Now when Brian Snitker shows up for work, he can’t know for certain who he’ll have to manage that day. He has no say in that anymore. That is up to what some swab comes back with after its visit inside a player’s nose.
He’s already had his best guy, Freddie Freeman, fall out with the coronavirus. He’s already had one of his favorite guys, Nick Markakis, take his glove and bat and go home, deciding that this cobbled-together compromise with a pandemic fit him like over-sized clown shoes.
Oh, and this season, just for kicks, let's have the lifelong National League guy pencil in a designated hitter on his lineup card – the one that won't be exchanged now before a game because of the coronavirus precautions.
And won’t the old-school part of Snitker just love the first time he sees an extra inning begin with a runner on second – another wrinkle added just for this season. Manage around that mutation, Snit.
This is a season that will present the 64-year-old Snitker, a Brave since before his general manager was born, with challenges unlike any other he has faced. Challenges he could never have pictured in a hundred fever dreams. And that’s saying a lot for someone who has ridden buses and held the hands of minor leaguers from Sumter to Durham and back.
This is no kind of season for old men. It is not the kind of constantly shifting experience that should suit a manager who has been around long enough to have had all his beliefs turn to bedrock. And yet, from what we know of Snitker, and what we have witnessed in just these first few days of the Braves restart, he is just the man for this job.
Snitker finds himself running a bizarro world July training camp in his empty big-league stadium to prepare for a season that may or may not happen. And that proposed season is 37% of what it normally is, meaning that the cadence of baseball is all off. You start slowly, there just may not be time to work back into contention. That steeplechase of a game is now running the 100 meters.
Snitker has this to say about that: “Somebody said you’re not afforded the luxury of a slow start. I’m like I’ve never managed a year, regardless of where it was, where I wanted to have a slow start. Tell me how to not do that and I’ll be glad to take all suggestions.
“You just got to hope you get off on a good note. I know the urgencies in the games, I’ve heard about all that. That being said, we’re not going to push anybody that we feel isn’t ready for what we have for him. We have to win under the constraint that we still have to get these guys stretched out and build up once the season starts.”
In other words, relax, he’ll handle it.
He has been a scapegoat – demoted from Fredi Gonzalez’s staff at the close of the 2013 season to manage Triple-A Gwinnett.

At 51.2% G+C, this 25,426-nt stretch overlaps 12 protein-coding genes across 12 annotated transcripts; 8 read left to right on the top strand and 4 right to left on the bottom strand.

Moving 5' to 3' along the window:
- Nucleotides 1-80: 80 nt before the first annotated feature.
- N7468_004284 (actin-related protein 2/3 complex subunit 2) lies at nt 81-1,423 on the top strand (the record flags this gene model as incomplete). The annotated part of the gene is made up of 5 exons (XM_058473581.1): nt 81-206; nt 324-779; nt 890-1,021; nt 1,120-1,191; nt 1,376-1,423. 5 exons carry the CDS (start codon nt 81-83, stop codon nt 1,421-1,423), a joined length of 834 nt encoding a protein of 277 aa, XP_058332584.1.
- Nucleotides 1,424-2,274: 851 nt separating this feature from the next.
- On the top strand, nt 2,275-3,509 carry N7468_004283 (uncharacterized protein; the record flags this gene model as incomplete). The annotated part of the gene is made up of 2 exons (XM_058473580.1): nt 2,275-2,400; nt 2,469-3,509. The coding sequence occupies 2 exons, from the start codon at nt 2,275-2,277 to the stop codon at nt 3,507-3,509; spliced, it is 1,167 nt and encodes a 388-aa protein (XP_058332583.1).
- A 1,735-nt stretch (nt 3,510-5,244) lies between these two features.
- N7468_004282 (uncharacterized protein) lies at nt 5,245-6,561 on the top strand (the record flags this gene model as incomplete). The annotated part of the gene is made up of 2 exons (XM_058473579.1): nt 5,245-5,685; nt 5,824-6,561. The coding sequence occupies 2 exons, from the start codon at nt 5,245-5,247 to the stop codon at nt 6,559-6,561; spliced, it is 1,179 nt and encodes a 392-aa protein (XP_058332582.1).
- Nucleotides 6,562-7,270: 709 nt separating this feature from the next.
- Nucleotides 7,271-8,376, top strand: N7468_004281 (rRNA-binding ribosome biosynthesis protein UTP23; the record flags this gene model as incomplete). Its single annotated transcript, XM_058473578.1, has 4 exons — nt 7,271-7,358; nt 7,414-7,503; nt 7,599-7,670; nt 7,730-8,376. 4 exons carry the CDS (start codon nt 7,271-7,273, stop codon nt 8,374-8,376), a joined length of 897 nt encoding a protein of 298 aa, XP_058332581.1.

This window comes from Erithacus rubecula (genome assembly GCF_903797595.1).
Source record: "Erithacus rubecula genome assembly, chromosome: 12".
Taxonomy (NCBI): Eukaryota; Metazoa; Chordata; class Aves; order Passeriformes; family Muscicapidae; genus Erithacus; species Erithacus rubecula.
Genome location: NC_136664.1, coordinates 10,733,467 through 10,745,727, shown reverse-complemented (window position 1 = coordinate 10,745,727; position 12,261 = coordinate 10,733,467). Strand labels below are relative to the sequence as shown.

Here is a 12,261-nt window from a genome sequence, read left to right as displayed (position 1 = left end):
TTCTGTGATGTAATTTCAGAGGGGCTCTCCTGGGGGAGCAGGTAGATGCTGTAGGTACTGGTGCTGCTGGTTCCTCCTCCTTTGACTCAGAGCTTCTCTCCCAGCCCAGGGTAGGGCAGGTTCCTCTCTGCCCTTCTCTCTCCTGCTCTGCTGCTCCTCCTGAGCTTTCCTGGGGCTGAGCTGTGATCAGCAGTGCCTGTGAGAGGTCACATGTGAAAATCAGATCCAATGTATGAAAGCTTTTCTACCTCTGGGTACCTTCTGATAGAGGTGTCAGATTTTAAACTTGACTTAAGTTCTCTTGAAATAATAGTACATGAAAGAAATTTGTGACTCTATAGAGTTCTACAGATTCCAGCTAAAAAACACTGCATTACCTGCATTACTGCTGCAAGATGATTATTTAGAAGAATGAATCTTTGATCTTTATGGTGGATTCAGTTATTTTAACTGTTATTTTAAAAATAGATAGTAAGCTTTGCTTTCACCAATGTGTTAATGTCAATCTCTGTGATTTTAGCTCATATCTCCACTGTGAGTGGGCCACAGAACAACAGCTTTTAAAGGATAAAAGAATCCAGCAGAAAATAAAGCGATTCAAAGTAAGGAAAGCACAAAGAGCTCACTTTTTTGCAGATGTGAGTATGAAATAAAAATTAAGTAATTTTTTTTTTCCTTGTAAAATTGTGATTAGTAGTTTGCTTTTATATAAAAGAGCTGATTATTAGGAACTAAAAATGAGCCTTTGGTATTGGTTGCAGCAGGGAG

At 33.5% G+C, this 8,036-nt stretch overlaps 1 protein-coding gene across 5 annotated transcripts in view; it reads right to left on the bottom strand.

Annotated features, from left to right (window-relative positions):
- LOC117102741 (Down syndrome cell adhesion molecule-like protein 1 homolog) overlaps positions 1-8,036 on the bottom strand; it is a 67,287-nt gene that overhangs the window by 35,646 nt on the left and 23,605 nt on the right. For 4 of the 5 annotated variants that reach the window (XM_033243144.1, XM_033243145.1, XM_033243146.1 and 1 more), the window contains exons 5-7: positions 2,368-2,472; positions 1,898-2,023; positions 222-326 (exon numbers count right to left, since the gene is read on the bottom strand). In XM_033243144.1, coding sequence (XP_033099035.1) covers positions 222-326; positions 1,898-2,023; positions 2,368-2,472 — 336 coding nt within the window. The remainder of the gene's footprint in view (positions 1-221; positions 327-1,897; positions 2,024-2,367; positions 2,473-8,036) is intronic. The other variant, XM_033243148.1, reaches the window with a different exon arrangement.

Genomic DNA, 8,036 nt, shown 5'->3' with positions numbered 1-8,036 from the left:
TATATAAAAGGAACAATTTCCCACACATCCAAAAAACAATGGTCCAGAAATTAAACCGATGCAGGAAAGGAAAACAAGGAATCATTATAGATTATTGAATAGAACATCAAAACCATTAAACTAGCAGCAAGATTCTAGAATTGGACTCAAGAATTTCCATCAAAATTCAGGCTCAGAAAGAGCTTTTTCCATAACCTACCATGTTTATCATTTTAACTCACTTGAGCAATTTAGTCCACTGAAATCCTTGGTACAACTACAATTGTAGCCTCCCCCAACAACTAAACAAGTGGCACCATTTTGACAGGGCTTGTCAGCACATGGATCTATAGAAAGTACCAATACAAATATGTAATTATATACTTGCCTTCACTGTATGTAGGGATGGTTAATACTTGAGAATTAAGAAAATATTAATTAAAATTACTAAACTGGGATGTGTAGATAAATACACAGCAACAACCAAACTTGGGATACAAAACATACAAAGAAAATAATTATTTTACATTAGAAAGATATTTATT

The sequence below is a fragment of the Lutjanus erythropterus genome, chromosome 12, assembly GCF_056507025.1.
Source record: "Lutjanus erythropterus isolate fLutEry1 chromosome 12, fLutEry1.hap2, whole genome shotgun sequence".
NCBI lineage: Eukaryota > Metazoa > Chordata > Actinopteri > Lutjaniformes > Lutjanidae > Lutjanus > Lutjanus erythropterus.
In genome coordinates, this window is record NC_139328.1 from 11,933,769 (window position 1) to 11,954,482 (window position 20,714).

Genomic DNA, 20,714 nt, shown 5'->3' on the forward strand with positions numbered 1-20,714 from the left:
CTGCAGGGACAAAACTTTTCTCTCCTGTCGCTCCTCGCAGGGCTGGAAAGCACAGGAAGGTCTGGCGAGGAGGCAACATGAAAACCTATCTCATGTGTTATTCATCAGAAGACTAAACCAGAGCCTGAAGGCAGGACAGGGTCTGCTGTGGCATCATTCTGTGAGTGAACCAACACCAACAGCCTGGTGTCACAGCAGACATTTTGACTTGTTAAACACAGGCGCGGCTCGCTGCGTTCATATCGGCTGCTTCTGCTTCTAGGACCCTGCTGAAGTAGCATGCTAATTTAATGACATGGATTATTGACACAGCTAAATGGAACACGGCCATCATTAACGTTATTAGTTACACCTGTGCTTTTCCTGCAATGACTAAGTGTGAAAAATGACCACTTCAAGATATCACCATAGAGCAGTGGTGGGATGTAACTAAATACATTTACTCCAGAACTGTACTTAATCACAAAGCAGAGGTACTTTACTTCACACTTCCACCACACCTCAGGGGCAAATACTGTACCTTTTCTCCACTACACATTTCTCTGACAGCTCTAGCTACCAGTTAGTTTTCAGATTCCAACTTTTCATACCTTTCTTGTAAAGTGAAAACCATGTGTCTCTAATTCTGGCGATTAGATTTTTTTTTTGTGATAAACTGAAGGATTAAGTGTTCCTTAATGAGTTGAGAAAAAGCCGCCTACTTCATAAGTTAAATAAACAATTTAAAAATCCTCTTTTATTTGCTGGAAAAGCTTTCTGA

He has been a stopgap – brought back as interim Braves manager when Gonzalez was let go in mid-2016.
He has been the staunchest company man who’s ever been, a Braves minor league player of no impact who would spend 20 seasons managing down on the farm. As he told me during an interview in his Gwinnett office after suffering that last demotion: “I’m a Brave. You don’t like it, but you handle it. I feel like I’m professional enough that I can’t let that effect the job I was hired to do.”
The takeaway from all that is that Snitker has built a life around adjusting, adapting, overcoming – the exact same qualities that are so imperative now. He is an expert at getting back up after a setback, the Wes Unseld of real-life rebounding.
Another trait that should suit him well now is the same common, decent humanness that made him so popular with his players when he finally got his chance to manage in the majors. He is someone who can be trusted in a time when players are nervous and hold ownership in such contempt. He is, simply, someone you play for, regardless of the circumstances.
One little example of the honesty Snitker brings to the table now: The fact that he thought it important for players who tested positive to agree to go public demonstrated his grasp of life beyond the cloister of the clubhouse. He felt there was an important message to spread – this virus is serious, and all of us, even the most fit among us, are vulnerable. And if he takes it seriously, maybe his players will, too.
As for the playing ball part, everything about the tone he’s trying to set now seems pitch perfect. From the constant message that his team needs to shift quickly into a competitive mindset. To speaking sincerely to his guys about the excitement in simply putting on a uniform again – “get uni-ed up,” as he put it before the Braves simulated game Wednesday. They need to be reminded that joy can be found amid the chaos.
Nothing much has seemed capable of being managed lately. Baseball is no different. This season – if it happens – is going to try every manager in new and creatively weird ways. Come what may, Snitker will deal with it better than most, just as he’s always done.
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